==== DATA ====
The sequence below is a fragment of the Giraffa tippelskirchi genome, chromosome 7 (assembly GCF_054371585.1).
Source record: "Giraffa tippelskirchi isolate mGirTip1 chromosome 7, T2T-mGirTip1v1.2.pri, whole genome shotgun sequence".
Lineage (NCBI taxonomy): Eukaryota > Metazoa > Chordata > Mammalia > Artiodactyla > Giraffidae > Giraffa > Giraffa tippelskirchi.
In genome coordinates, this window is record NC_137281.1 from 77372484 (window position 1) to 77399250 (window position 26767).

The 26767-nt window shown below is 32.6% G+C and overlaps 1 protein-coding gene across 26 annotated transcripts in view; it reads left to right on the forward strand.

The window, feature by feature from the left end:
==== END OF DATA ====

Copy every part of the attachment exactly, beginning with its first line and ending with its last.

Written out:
The sequence below is a fragment of the Giraffa tippelskirchi genome, chromosome 7 (assembly GCF_054371585.1).
Source record: "Giraffa tippelskirchi isolate mGirTip1 chromosome 7, T2T-mGirTip1v1.2.pri, whole genome shotgun sequence".
Lineage (NCBI taxonomy): Eukaryota > Metazoa > Chordata > Mammalia > Artiodactyla > Giraffidae > Giraffa > Giraffa tippelskirchi.
In genome coordinates, this window is record NC_137281.1 from 77372484 (window position 1) to 77399250 (window position 26767).

The 26767-nt window shown below is 32.6% G+C and overlaps 1 protein-coding gene across 26 annotated transcripts in view; it reads left to right on the forward strand.

The window, feature by feature from the left end: